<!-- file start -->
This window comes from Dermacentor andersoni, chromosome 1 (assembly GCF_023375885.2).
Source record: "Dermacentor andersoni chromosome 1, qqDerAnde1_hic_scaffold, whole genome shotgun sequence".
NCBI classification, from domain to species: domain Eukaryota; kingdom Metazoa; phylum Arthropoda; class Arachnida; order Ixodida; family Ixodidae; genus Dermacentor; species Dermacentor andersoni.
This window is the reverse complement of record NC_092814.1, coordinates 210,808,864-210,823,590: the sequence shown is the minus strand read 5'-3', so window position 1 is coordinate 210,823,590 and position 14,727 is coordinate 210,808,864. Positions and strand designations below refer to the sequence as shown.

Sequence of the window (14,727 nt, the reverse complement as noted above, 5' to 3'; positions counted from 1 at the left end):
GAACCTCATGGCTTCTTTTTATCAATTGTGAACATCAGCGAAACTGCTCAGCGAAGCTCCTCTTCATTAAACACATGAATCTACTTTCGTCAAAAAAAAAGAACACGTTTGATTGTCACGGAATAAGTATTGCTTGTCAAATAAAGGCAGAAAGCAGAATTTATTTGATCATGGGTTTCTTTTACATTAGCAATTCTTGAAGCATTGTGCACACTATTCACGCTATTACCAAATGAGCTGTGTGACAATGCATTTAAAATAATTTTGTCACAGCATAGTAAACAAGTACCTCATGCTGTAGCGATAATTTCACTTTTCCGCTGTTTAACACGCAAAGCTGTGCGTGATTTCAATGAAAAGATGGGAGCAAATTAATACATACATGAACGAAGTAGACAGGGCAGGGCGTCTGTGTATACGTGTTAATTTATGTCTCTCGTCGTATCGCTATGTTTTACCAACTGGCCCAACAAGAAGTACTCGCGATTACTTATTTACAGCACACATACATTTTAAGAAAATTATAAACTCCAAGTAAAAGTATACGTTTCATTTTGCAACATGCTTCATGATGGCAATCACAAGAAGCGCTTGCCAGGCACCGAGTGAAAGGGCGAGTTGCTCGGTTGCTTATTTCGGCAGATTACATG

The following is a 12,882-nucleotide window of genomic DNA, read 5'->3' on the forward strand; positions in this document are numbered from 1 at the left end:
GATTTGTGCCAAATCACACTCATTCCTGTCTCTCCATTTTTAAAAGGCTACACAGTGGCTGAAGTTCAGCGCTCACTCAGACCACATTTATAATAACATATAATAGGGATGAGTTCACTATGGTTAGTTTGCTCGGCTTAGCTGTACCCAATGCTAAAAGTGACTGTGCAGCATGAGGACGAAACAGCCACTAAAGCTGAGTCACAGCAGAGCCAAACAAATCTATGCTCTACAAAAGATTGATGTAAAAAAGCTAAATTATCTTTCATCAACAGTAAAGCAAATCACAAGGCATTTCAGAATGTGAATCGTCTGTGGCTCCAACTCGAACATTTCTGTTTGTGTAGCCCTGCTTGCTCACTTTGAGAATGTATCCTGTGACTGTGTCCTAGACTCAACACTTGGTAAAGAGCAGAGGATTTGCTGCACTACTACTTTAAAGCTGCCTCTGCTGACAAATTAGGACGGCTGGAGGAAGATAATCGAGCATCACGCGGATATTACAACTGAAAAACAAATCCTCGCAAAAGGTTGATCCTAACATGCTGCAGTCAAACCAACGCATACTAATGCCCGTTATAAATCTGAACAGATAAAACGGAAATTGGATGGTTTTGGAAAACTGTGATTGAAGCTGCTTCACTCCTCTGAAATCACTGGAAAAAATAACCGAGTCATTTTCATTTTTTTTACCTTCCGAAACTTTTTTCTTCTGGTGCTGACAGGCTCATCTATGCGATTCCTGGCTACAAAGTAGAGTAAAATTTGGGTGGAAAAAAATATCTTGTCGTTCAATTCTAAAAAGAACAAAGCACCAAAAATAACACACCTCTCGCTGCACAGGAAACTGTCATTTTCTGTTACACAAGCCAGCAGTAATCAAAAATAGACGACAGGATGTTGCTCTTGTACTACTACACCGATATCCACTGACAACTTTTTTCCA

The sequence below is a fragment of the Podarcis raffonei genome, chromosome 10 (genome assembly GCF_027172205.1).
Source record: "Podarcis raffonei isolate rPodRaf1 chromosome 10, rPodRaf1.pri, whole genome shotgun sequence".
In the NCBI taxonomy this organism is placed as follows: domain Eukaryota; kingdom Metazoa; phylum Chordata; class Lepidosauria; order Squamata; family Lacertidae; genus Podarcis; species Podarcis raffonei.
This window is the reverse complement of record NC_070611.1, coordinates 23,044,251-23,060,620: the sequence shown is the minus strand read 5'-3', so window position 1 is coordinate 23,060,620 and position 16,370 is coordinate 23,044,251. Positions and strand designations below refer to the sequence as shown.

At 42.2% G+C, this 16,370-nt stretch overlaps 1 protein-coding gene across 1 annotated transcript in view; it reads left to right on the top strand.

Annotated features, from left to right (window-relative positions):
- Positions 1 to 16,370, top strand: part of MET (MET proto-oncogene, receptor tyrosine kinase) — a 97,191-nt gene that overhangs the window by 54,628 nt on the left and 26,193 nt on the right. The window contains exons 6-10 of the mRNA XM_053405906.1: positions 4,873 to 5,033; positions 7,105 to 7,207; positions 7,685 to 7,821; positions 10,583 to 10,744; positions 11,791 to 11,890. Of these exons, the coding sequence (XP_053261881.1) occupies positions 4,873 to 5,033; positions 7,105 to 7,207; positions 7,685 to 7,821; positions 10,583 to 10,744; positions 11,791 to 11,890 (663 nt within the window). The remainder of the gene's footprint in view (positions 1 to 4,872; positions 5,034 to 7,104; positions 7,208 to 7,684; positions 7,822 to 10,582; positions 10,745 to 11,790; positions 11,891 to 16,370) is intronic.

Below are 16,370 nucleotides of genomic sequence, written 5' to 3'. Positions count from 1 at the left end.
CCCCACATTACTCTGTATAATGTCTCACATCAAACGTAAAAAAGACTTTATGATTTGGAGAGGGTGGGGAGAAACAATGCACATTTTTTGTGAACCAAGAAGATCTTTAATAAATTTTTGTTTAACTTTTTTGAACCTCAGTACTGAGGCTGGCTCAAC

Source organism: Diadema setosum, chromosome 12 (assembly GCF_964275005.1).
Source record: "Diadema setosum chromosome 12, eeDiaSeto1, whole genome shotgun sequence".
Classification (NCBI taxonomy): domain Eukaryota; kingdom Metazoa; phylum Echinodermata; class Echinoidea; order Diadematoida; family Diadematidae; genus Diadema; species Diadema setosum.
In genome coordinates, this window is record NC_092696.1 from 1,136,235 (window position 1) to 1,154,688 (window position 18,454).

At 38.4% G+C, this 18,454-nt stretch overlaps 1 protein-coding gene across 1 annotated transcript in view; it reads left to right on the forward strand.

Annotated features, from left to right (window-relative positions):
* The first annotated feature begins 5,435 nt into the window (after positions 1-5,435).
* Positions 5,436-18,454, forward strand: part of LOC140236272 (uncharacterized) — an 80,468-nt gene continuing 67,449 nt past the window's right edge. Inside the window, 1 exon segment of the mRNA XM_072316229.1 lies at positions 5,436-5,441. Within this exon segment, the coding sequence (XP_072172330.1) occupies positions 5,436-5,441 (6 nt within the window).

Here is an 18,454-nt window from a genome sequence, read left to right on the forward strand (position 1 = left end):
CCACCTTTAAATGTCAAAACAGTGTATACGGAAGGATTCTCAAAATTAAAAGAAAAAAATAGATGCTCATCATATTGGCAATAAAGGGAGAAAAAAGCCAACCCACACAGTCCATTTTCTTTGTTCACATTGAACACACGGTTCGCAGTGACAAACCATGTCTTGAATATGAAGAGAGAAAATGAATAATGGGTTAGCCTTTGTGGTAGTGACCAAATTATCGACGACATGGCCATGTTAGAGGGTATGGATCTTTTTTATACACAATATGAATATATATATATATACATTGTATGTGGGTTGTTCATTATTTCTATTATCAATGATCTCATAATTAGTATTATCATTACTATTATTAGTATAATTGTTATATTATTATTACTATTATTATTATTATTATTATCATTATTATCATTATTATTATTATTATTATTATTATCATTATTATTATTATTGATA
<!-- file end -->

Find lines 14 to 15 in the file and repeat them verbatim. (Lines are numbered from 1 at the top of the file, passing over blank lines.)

Annotated features, from left to right (window-relative positions):
- Positions 1 to 16,370, top strand: part of MET (MET proto-oncogene, receptor tyrosine kinase) — a 97,191-nt gene that overhangs the window by 54,628 nt on the left and 26,193 nt on the right. The window contains exons 6-10 of the mRNA XM_053405906.1: positions 4,873 to 5,033; positions 7,105 to 7,207; positions 7,685 to 7,821; positions 10,583 to 10,744; positions 11,791 to 11,890. Of these exons, the coding sequence (XP_053261881.1) occupies positions 4,873 to 5,033; positions 7,105 to 7,207; positions 7,685 to 7,821; positions 10,583 to 10,744; positions 11,791 to 11,890 (663 nt within the window). The remainder of the gene's footprint in view (positions 1 to 4,872; positions 5,034 to 7,104; positions 7,208 to 7,684; positions 7,822 to 10,582; positions 10,745 to 11,790; positions 11,891 to 16,370) is intronic.